In fact, the price of a movie ticket hasn’t gone up much in the last 90 years. In 1929, a ticket was $0.35; today, it’s $9. Adjusted for inflation, that’s a fairly reasonable price increase of 108%.
The same can’t be said for movie popcorn: Over the same period, its price has gone up a whopping 1,188% — more than 10x the increase of a movie ticket.
Movie theaters’ margins are made not on their primary product (movie tickets), but on secondary products at the snack stand, where customers guzzle ICEEs and shove buttery kernels down their gullets.
“If we didn’t charge as much for concessions as we did, the tickets to the movies would cost $20,” the CEO of Regal Cinemas, the nation’s second-largest theater chain, told the Los Angeles Times in 2008.
To survive, Regal and other cinemas adhere to an old industry adage: “Find a good place to sell popcorn and build a movie theater there.”
The popcorn business
Unlike tickets, concession sales are not shared: theaters keep 100% of the revenue they generate. And this revenue generates much higher profits.
The Hustle looked through annual reports (2015-2018) from two leading movie chains (AMC and Cinemark) and found that concessions account for ~30% of total gross revenue, yet make up 45-50% of gross profits.
In 2018, Cinemark sold $1.8B in tickets at a cost of $1B (distributor fees). By contrast, concessions brought in $1.1B at a cost of just $181m — an 84% profit margin.
This strategy of selling a primary good at cost (or at a loss) and making the bulk of profit on a complementary good (like popcorn) is a form of the widely employed razor and blades business model. Microsoft, for instance, will sell its Xbox consoles at a steep loss to get people to buy them, then make healthy returns on games and accessories.
“Theaters are able to keep a positive profit because of concession sales,” says Ricard Gil, a business professor at Queen’s University in Canada.
Gil, along with a colleague from Stanford, analyzed 5 years’ worth of revenue data from a major movie chain and found a different motivation for expensive popcorn: Theaters use it as a way to price discriminate, or charge customers varying prices for the same experience (in this case, seeing a movie).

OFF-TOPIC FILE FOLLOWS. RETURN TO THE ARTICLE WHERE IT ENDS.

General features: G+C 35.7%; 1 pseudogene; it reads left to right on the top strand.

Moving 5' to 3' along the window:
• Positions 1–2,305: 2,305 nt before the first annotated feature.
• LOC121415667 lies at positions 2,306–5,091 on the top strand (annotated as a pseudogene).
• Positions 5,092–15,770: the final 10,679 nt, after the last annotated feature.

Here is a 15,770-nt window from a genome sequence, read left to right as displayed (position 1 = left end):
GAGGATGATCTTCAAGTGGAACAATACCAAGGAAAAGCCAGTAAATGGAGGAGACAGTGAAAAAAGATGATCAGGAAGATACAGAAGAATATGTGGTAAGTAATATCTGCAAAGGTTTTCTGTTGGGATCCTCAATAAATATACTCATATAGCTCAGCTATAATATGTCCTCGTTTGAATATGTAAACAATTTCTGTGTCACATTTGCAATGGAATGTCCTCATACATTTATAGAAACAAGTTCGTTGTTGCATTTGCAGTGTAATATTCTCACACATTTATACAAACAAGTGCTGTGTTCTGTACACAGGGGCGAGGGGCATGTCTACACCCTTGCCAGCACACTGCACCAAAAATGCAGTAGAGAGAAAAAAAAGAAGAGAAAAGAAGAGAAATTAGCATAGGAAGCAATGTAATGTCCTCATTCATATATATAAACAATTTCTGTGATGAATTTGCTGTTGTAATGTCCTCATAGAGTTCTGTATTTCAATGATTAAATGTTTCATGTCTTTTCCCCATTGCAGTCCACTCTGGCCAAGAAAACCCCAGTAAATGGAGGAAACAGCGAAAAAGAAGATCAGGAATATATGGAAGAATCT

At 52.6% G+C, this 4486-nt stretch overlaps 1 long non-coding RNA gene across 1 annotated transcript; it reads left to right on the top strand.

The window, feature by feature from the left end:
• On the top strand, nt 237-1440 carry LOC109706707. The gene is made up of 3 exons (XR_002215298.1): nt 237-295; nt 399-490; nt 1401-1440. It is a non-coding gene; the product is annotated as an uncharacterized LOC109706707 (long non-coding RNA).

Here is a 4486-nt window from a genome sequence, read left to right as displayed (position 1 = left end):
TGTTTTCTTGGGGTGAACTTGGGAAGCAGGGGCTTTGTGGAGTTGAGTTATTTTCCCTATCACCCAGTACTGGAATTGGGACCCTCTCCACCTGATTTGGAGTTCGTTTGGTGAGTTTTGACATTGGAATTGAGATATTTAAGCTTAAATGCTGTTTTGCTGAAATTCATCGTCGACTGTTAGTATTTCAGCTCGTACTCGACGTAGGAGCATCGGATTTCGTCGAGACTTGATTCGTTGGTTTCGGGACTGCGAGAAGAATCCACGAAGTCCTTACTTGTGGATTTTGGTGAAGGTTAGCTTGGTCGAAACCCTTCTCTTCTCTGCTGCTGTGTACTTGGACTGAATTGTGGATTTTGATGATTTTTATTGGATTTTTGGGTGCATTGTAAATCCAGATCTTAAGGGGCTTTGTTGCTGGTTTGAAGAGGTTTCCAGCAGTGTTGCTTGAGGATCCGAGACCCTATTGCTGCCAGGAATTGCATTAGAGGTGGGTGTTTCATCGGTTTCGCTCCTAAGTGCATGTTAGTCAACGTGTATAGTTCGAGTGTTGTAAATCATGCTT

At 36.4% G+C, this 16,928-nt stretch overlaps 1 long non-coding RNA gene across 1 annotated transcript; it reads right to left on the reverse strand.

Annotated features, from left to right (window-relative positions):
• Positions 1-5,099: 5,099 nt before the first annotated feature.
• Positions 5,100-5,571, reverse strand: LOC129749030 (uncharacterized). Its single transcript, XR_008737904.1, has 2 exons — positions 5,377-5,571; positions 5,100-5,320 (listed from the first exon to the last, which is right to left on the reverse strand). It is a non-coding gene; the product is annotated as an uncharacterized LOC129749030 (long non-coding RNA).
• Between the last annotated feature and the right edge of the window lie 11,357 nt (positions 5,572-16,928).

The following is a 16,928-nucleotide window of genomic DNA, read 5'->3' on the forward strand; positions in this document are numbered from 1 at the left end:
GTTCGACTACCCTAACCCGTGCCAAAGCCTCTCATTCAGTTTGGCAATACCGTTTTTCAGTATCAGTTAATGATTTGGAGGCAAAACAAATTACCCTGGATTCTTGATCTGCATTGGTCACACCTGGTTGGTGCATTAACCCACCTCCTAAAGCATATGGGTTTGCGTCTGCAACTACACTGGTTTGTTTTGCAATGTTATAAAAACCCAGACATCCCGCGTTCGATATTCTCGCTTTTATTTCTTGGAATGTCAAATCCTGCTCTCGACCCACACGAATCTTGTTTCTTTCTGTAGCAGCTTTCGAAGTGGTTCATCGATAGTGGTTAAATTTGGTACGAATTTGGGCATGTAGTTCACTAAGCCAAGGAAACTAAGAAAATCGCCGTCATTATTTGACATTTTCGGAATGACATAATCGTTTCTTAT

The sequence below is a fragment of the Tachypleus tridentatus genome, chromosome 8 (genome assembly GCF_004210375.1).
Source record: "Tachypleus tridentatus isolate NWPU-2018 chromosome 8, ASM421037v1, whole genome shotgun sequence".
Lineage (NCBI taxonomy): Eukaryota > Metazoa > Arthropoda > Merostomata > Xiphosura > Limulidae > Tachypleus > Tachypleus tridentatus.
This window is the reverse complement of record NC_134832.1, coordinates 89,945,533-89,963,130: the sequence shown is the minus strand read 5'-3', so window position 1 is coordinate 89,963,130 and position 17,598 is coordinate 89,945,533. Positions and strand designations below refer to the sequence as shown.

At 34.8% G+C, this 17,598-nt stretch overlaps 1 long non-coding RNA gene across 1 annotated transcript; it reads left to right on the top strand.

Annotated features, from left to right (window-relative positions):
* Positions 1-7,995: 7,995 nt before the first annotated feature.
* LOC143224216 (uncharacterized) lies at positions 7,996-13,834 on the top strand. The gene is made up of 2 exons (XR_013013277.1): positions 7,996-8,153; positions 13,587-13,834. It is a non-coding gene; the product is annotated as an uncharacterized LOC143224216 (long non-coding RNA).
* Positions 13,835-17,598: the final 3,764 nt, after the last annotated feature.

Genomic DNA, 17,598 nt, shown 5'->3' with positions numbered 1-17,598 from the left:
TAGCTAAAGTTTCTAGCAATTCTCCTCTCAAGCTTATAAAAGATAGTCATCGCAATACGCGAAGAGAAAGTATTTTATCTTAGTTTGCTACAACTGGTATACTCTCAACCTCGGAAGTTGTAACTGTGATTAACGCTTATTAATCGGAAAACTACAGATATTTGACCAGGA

“There is a wide dispersion in willingness to pay for a movie experience,” says Gil. “How much a customer values her movie experience is positively correlated with her valuation of concession consumption.”
Some moviegoers value the experience of seeing a movie at $9 and buy only the ticket; others might value it at $23.50 (the price of a ticket, plus popcorn and an ICEE). Snacks enable a theater to segment its customer base into “high-value” and “low-value” groups.
Popcorn is no savior
Even with $8 popcorn and 84% profit margins, most movie theater owners aren’t living the high life.
“I’m not getting rich off what you pay for popcorn and soda,” says Paul Turner, who runs Darkside Cinema in Corvallis, Oregon. “I drive a 26-year-old van.”
Profits from popcorn, he says, are used to pay off the high overhead costs of running a theater: staff, rent, AC, utilities, and the constant upgrades (Surround Sound, IMAX, 3D) that consumers demand.
Popcorn also can’t salvage the bones of a declining industry.
Less than 10% of the US population goes to the movies, compared to 65% in 1930. And those who do go are attending less: In 2018, the average moviegoer paid for only 3.5 tickets, down from 4.9 tickets in 2002.
As a result, the National Association of Theater Owners says the number of cinemas in the US has fallen from 7,477 to 5,869 (-22%) in the past 20 years.
Consumers have cited the high cost of tickets and concessions as a main deterrent to seeing a movie. In turn, theaters have made efforts to lower these prices, ranging from refillable popcorn buckets to annual subscription models.
But at the end of the day, some customers, like Gil (the economist who examined outrageous snack prices), are still willing to pay for the experience — even if it comes with 788% markups.
“I have young kids, so going to the movies is almost a utopia,” he says, “And when I go, I certainly buy popcorn.”